A large global company frequently applies more than one matrix due to the differences in the business processes by location or business unit.
It’s worth mentioning that this matrix is system-independent. Therefore, it doesn’t matter which kind of business application you manage, be it either SAP ERP, HANA, J2EE platform, Oracle PeopleSoft application or even home-grown solution. Your aim is just to define high-level business roles in this matrix.
2. SoD Implementation
How to implement SoD in SAP systems? First, it’s necessary to map business roles and actions to technical roles and transactions. Traditionally, companies hire some Big Four consultants to conduct all steps described here (i.e. defining organization structure, role modeling, naming conventions for technical roles, etc.).
After you considered the tables (SoD Matrix and SoD Business Roles provided in screenshots 1 and 2), you need to create technical roles in an SAP system based on defined tables, assign technical roles to user accounts in SAP so that every user acquires one or more technical roles.
Why more than one? For example, both an account manager and marketing specialists have the same responsibilities and can execute similar actions (e.g. sending updates to a customer), which can be collected into one technical role (let’s call it customer update role). Every business role (real role in the organization) is associated with several technical
roles (access to many transactions).
3. SoD Assessment
Moving from theory to practice, I’d like to point out that SoD Assessment is the most complicated process. Even if the previous steps (SoD development and SoD implementation) are properly fulfilled, you need to be sure that everybody follows these requirements during any change. It is time for SoD tools to come into play.
SoD tools check if users can execute critical transactions or their combinations in the existing organization structure since there is a risk of fraud. The word “existing” indicates that most of the companies don’t even have SoD Development and SoD Implementation steps in place. Unfortunately, if a company is unaware of what employees should do and how they run particular actions in SAP, the
SoD tools won’t be instructive.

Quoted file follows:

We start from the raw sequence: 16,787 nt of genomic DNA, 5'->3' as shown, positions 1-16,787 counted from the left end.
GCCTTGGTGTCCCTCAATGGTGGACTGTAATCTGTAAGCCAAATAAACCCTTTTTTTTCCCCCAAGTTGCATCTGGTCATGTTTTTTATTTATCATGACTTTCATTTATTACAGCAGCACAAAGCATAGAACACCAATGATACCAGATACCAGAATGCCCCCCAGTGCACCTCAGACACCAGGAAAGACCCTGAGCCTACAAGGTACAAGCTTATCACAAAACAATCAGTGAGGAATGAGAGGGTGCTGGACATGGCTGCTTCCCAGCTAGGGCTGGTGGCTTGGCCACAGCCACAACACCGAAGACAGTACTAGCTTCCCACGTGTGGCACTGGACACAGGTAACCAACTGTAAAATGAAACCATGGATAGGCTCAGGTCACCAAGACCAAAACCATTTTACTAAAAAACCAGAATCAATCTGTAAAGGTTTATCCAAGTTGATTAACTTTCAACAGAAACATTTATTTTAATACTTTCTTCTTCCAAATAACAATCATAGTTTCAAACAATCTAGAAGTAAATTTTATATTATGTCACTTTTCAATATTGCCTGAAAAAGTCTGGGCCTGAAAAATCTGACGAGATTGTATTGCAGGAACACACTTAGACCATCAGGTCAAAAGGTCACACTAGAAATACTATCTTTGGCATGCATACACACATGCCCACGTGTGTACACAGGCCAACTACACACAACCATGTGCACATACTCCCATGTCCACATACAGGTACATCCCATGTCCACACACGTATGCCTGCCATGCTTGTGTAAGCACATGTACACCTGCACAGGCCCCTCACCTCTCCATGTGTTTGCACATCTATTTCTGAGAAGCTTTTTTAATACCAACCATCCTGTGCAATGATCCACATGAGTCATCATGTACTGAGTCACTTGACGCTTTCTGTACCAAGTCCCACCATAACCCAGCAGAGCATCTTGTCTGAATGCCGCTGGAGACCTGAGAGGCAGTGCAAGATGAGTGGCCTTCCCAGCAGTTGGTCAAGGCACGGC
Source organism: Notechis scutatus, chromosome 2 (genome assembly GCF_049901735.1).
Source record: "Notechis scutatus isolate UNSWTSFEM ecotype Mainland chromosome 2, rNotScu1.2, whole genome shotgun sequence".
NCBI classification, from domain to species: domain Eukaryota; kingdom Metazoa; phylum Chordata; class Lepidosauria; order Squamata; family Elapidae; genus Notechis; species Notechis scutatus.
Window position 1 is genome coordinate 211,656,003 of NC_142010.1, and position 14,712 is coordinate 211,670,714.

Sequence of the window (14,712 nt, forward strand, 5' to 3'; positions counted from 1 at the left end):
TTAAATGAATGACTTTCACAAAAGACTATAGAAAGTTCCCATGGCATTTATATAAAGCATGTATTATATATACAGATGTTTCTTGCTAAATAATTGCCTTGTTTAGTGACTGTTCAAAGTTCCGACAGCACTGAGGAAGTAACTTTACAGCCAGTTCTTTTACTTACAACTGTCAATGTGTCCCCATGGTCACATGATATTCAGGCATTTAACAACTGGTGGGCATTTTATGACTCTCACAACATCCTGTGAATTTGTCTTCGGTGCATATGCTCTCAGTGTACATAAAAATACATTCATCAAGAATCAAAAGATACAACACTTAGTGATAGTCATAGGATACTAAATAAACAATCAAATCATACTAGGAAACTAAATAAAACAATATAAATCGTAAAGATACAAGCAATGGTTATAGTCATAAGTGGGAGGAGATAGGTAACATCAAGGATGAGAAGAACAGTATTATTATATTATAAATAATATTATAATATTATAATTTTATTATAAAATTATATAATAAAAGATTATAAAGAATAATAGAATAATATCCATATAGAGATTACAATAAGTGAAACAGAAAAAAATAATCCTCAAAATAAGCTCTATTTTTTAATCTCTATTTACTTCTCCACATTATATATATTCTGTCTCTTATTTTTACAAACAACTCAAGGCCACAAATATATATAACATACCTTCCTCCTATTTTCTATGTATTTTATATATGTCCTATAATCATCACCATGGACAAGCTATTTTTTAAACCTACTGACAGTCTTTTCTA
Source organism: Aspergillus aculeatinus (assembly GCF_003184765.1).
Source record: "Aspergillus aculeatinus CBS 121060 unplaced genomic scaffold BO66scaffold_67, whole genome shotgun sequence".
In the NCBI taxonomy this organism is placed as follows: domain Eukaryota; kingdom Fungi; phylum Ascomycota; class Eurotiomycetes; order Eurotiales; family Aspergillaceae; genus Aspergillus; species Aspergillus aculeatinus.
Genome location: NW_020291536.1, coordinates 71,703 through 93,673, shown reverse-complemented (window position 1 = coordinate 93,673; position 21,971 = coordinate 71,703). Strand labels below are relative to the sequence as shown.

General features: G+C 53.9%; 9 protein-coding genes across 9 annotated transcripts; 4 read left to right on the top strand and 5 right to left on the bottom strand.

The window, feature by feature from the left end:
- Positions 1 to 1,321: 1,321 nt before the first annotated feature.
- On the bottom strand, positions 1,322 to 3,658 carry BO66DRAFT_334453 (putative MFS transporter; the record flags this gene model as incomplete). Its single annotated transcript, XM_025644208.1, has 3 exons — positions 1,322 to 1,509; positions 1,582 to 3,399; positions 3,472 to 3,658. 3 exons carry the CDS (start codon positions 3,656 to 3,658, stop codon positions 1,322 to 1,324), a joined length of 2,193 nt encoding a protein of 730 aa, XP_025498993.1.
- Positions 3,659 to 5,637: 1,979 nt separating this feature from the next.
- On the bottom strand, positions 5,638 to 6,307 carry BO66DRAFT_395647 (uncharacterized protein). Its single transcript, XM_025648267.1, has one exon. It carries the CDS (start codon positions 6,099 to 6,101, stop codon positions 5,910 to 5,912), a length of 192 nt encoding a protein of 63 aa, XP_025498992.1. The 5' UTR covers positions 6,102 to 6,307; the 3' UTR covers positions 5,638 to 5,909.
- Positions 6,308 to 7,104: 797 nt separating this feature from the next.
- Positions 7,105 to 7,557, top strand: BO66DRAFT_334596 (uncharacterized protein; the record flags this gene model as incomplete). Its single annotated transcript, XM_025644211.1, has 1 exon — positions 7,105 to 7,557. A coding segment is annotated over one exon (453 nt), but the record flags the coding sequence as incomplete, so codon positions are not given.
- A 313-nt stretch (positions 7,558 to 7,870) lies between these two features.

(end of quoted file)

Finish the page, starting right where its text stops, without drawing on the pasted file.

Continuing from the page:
However, some approaches still can be come in handy. There are various of tools to check SOD from SAP’s SAP GRC to 3rd party tools such as ERPScan, SecurityWeaver, ERPMaestro, and others.
How to work with SoD tools, if you don’t have an organizational structure and don’t know what every user should do? SoD tools provide a list of typical actions in a particular business role and transaction names correlated with the actions. For example, an admin role definitely should have at least one action, i.e. creating a user that can be performed by executing the SU01 transaction in SAP. More advanced tools encompass these templates for a particular Module, such as Material Management (MM), CRM (Customer Relationship Management), or even for particular Industry such as Oil and Gas, and Retail.
So, what can we gain from these tools? First and foremost, we obtain the list of users with access to critical default transactions, which exist almost everywhere (e.g. SU01 – user creation, SE16 – table reading). This alone can save a lot of time and give a high-level understanding how bad our situation with the role management is. If we see hundreds of users who can run critical transactions (e.g. SU01, SE16, SM59), there are multiple issues at the SoD Design stage regardless of company’s business processes. Secondly, we can get the list of users with the access to typical combinations of critical transactions such as create payment order and approve it. Once you have customization and use alternative ways to run transactions (for example, using ZSU01 instead of SU01 to create a new user), you can configure it in the SoD tool and rescan the system with the customized options.